promote the general welfare,
General welfare, not corporate welfare. We seem to have covered this before but we'll go over again. And again.

and secure the blessings of liberty
Wireless wiretaps. Emprisonment without trial. The Unitary Executive theory. I could go on, but I don't have any more bricks to throw at things I can afford to break. You might be surprised to know that the Unitary Executive theory has a long tradition in the constitutional tradition the United States, although it reaches back to the English roots of American constitutional law. Charles I tried to implement this, under the heading "the divine right of Kings." He couldn't make it work, and ultimately, provoked a civil war that caused the rebel (New Model) army to brand him "Charles Stuart, that man of blood" and cut off his head. As an appellation for Cheney "that man of blood" works for me.

to ourselves
The antecedent was "We, the People" not "We the corporations," nor "We, the Rich People." Despite stringent attempts at keeping all those poor unwashed masses out of the body politic, they are part of it, even those, crazy, only count for three-fifths of a person African-American type persons. Them, too.

and our posterity
We are thus bound and required to take a long view. How long? Next week? Next month? Posterity is a long time. Generations upon generations. Your grandchildren's grandchildren. One cannot anticipate all of the consequences of one's action over that time, but one can have the humility to be aware that your actions will echo down the years in ways that you cannot now understand.

Reading this over, there are some themes I want to develop further. First the notion that the Preamble to the Constitution is in fact part of the constitution, not just window-dressing. One cannot declare oneself to be in favor of the original intent of the Framers and ignore that the original intent of the Framers was captured by the Preamble and their purposes were defined by that Preamble, with the remainder of the Constitution the instrument for those purposes.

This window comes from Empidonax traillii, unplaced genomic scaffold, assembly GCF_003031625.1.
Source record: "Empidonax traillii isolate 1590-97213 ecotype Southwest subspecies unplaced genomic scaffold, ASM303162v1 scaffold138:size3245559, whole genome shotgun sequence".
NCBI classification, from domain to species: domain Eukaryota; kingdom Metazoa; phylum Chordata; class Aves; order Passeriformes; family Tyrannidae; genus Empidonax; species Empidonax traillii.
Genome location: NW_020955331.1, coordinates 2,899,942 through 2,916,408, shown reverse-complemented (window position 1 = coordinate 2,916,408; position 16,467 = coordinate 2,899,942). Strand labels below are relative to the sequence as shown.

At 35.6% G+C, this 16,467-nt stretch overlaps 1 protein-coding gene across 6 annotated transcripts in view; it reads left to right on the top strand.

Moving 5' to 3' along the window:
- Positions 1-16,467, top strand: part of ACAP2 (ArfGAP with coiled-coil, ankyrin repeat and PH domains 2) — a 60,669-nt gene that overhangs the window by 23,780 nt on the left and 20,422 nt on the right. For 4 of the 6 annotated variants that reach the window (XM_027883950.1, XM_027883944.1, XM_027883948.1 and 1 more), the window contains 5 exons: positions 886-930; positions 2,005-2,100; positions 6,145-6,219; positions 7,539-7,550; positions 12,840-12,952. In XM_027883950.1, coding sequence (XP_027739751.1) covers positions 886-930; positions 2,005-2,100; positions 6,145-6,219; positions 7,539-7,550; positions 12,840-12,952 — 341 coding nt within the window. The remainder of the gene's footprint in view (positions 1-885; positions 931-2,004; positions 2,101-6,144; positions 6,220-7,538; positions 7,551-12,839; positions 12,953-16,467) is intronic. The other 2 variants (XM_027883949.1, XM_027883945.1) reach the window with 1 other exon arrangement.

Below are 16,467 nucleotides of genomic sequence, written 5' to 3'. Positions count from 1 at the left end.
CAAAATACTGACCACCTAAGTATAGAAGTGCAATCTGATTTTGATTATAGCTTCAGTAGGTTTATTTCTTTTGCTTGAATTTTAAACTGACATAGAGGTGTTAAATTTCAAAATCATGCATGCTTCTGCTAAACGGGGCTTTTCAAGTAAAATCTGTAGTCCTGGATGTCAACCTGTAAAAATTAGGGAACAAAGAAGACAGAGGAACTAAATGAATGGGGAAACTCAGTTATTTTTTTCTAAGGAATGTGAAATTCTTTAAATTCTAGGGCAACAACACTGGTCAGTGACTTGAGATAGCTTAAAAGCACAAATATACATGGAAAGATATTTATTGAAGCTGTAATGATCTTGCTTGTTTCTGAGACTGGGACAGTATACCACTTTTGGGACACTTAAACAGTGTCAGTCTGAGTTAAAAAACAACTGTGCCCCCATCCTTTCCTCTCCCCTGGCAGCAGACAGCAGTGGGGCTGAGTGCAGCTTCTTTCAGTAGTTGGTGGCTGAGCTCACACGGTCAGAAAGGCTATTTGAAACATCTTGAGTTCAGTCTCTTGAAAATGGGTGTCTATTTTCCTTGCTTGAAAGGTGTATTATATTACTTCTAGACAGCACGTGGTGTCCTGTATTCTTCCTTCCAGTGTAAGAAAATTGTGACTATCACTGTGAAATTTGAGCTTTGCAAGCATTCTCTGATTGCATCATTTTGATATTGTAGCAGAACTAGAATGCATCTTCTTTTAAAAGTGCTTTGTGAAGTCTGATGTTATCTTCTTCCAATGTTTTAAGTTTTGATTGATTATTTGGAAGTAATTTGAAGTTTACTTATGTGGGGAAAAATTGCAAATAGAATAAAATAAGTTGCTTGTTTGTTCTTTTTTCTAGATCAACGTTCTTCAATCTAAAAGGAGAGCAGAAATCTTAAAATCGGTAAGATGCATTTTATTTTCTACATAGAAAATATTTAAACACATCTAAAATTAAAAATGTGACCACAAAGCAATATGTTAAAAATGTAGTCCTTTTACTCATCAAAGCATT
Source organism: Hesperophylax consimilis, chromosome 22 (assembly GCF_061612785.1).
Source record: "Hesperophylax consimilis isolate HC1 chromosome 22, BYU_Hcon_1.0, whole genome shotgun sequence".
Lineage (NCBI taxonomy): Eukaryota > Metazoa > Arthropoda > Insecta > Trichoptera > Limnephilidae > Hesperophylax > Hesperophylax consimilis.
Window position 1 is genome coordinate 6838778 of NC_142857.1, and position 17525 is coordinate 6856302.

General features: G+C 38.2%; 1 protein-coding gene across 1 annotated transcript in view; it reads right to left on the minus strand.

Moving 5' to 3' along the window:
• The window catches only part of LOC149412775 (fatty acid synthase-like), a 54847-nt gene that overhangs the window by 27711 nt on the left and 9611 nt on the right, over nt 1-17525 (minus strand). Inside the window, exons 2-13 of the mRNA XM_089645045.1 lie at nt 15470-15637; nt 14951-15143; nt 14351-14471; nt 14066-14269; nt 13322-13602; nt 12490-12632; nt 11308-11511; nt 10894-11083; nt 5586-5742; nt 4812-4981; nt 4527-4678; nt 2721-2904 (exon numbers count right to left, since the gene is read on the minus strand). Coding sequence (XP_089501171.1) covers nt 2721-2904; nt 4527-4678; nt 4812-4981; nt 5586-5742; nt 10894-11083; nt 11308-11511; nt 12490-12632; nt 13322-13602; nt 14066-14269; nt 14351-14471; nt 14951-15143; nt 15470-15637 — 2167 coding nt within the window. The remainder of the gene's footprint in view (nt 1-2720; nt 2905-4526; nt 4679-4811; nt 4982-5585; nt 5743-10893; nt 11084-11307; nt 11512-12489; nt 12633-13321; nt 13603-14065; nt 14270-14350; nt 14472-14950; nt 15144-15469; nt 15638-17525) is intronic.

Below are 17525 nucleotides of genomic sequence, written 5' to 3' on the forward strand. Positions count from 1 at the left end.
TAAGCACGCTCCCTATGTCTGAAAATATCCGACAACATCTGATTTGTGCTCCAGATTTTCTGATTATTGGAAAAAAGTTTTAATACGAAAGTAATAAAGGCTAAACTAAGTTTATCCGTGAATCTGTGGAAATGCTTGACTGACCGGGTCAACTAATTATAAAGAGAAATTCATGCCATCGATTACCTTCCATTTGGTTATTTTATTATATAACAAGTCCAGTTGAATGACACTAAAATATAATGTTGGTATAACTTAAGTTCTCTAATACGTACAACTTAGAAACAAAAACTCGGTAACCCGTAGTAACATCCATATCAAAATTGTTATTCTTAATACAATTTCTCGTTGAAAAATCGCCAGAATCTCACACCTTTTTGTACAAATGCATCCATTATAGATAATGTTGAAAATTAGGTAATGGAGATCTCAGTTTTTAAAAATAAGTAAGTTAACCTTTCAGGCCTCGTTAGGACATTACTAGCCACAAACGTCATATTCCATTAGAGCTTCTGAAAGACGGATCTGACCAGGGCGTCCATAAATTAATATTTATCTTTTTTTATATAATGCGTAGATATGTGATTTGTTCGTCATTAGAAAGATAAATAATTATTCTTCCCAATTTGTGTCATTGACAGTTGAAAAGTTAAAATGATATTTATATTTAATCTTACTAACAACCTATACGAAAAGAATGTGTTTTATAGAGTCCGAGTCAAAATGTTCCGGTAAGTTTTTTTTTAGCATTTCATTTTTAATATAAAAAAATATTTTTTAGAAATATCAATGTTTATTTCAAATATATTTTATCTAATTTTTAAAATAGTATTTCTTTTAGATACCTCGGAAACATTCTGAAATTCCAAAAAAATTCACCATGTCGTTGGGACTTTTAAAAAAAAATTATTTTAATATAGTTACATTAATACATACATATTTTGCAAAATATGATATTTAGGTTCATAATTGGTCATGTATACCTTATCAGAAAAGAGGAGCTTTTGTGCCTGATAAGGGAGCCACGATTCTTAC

Second is the idea that American constitutional history begins, really, with the accession of Charles I. and that the core of American constitutional thought was formed between that time and the evolution of parliamentary government under the Hanoverians

A Place to Belong Whoever you are Just as you are

That is the motto of St. Paul's Episcopal Church in Concord, NH.

When the Right Reverend Eugene Robinson, Bishop of New Hampshire is just Gene, another child of God, it's where he goes to Church.

In light of all the nonsense that the Bishop's invocation didn't get broadcast, and the fingerpointing about why, I ask you to pause for a minute, and just listen to what he said.

"I didn't support Gene for Bishop because he was gay, I supported him because he was Gene," one of my fellow NH Episcopalians said to me once. I understand, full well the symbolic importance of the Gay Bishop(tm), but guys, really, he's our bishop because he's a fantastically great pastoral leader.

In the meantime, enjoy what he said:
"O God of our many understandings,

We pray that you will bless us with tears – tears for a world in which over a billion people exist on less than a dollar a day, where young women in many lands are beaten and raped for wanting an education, and thousands die daily from malnutrition, malaria, and AIDS.

Bless this nation with anger – anger at discrimination, at home and abroad, against refugees and immigrants, women, people of color, gay, lesbian, bisexual, and transgender people.

Bless us with discomfort at the easy, simplistic answers we’ve preferred to hear from our politicians, instead of the truth about ourselves and our world, which we need to face if we are going to rise to the challenges of the future.

Bless us with patience and the knowledge that none of what ails us will be fixed anytime soon, and the understanding that our new president is a human being, not a messiah.

Bless us with humility, open to understanding that our own needs as a nation must always be balanced with those of the world.

Bless us with freedom from mere tolerance, replacing it with a genuine respect and warm embrace of our differences.

Bless us with compassion and generosity, remembering that every religion’s God judges us by the way we care for the most vulnerable.